The 28 year-old Antonio “Relentless” Orozco of the House of Boxing followed up an impressive 2014 campaign with an even more impressive showing in 2015 with two unanimous decision victories, first over Emmanuel Taylor (18-3) and then over Humberto Soto (65-8-2) to move up in the world rankings to #14.
Welterweight Adrian Vargas of The Arena (12-0-1), 26 years-old, faced Jorge Marquez on October 23rd. After getting hit hard with a liver shot in round three, Vargas miraculously survived the round and returned the favor in the following round. After getting hit, Marquez dropped to his knees and the bout was over.
On March 27, the 27 year-old Brian Nevarez of Vista, Calif. (2-0) ran into the unexpected, a 29 year-old, southpaw by the name of Daurend Niyazbayev of Kazakhstan who was making his pro-debut after an extensive Amateur career of a 100+ fights. Nevarez took a beating in their center of the ring, toe to toe war. Nevarez ended up taking a sabbatical from competing and opened his own gym. As a result of his sudden notoriety, Niyazbayev, who was in training at The Boxing Club in La Jolla was unable to secure another fight and most likely headed home to Kazakhstan.
The 37 year-old Mario Angeles (1-8-2) is another courageous journeyman who in 2015 was KO’d twice.
Super lightweights (6)
The 24 year-old Giovanni “Gallo de Oro” Santillan (18-0-0, 10 KOs) is a southpaw, super lightweight. He trains at the Art of Eight Training Center in Kearny Mesa with Danny “Dynamite” Perez. Even though he was limited by a hand injury, he did fight three times in 2015, going 3-0 with 2 KOs.
Southpaw Emmanuel “Renegade” Robles (14-0-1) who trains with Ernie Johnson at Old School Boxing in the College Area had another fine year. The 27 year-old soundly defeated Wilberth Lopez in April and then in October ended Leon Spinks III’s night early. With his KO victory over Spinks, Robles became the first opponent to put Spinks down for the count in his career. Since Robles was averaging three wins a year, his fans consider 2015 a bit of a letdown.
Super lightweight Joshua “Supaman” Marks (9-5-1, 8 KOs). The 28 year-old, nine year veteran, fought just once in 2015. In that fight he defeated Rich Neves (8-1-1) by an unanimous decision.
Both of the Arellano brothers, Israel (7-3, 6 KOs) and Antonio (7-3-1, 3 KOs) took a break in 2015.
Super lightweight Armando Tovar is another product of San Diego’s House of Boxing in Paradise Hills. After an above average Amateur run, Tovar has gone 2-0 with two knockouts as a Pro. Some insiders feel Tovar shows a lot of promise.
Mercito “No Mercy” Gesta (29-1-2, 16 KOs) is a 28 year-old southpaw from San Diego by way of Mandaue City, Cebu, Philippines who went 1-0-1 in 2015, after a draw with Carlos Molina (17-2-1) and an unanimous decision victory over Miguel Angel Mendoza (22-6-2). In that Mendoza fight, Gesta had to overcome this slip in the second round which the referee mistakenly ruled a knockdown.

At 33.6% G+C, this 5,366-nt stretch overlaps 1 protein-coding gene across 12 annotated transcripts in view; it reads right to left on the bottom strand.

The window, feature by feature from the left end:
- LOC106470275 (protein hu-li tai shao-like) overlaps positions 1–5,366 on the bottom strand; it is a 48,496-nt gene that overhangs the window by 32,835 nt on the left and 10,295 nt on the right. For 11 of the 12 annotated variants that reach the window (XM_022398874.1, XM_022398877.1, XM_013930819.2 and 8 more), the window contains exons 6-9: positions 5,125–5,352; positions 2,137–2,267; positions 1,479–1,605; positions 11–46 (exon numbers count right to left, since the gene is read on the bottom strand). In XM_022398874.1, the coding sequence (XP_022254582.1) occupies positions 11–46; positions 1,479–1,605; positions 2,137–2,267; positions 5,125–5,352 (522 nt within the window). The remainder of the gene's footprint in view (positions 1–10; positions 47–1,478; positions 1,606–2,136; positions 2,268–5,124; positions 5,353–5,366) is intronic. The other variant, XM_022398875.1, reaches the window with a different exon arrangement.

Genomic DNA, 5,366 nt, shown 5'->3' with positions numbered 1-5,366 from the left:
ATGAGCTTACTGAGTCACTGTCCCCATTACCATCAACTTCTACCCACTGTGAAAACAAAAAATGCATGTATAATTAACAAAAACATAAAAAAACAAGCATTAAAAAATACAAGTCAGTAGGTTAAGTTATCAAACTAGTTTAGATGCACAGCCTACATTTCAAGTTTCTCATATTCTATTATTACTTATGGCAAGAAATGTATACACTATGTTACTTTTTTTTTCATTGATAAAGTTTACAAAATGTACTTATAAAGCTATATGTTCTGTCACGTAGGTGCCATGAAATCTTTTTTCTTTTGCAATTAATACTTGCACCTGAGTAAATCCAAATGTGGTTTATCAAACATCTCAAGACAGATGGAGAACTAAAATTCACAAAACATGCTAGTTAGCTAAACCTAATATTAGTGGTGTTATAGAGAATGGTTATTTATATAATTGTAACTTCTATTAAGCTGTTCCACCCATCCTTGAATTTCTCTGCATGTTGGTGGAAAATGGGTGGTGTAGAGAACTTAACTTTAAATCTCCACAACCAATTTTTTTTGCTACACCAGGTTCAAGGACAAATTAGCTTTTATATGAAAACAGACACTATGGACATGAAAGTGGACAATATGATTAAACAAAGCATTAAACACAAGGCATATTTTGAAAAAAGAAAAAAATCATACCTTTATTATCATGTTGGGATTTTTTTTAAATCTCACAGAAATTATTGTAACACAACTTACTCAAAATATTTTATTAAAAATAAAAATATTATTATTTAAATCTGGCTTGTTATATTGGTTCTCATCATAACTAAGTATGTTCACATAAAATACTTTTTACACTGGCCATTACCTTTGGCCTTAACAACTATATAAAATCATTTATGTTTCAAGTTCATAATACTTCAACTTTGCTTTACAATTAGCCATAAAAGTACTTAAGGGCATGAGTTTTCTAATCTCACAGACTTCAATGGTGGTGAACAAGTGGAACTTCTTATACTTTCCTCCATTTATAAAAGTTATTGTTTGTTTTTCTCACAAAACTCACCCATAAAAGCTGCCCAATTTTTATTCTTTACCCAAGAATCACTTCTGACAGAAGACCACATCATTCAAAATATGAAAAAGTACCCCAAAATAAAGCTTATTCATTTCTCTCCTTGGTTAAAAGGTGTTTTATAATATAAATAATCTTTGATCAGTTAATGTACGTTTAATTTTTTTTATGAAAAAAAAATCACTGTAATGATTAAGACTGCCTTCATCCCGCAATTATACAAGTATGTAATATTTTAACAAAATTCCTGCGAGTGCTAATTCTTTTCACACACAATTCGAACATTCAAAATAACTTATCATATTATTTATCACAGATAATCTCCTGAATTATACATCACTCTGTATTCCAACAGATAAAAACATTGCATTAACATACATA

In 2015, the 27 year-old Alex “Frijolito” Vargas made his pro debut and went 2-0 by defeating two gents who were also making their debuts. First, there was the TKO victory over Victor “Miclo” Martinez and then a mixed decision victory over Emmanuel Ruiz.
Johnny Rivera (3-1) is a 25 year-old, southpaw who trains at the Tiger Smalls Boxing Gym on Mission Gorge Road. The one person who beat Rivera, Carlos “The Solution” Morales (10-1-3) is also the only person Rivera has faced who had a winning record. Rivera’s next fight is scheduled for January 23 in Tijuana against Cristian Felix (0-5). After going 0 for 5 in five contests all within 113 days and being a victim of two TKOs and one knockout, it appears Felix falls into the category known as journeyman.
Super featherweights (9)
Angel “Humilde” Rodriguez (13-1, 5 K0s) from the Undisputed Downtown gym by way of Irapa, Sucre, Venezuela is a 28 year-old boxer extraordinaire. In 2015, he scored three wins against competition with a combined record of 37-9-3. His only loss ever was to Carlos Diaz Ramirez (18-0, 10 KOs).
In 2015, Prince “Tiger” Smalls (9-0-1) went 3-0 with 2 KOs against opponents who at the time of their meeting had a combined record of 1 win and 22 losses and 10 of those losses were by either by KO or TKO. In his November contest, Smalls broke his right hand early in round two and then miraculously continued on for four rounds outboxing the veteran Antonio Villa to gain the victory. At just 20 years of age, Smalls, with his natural skills, height and reach advantage, ability to maintain weight, and guidance from his dad, should be able to follow in the footsteps of someone like Antonio DeMarco and be a champion in the not so distant future.
Roque Ramos (6-0-1, 1 KO) fought just once in 2015. That fight was against southpaw Raymond Chacon who since January 28, 2012, almost four years ago, has just one win in 18 fights.
Emmanuel Diaz (1-0, 1 KO), now 25 years-old, did not fight in 2014 or 2015. As an amateur he was a standout.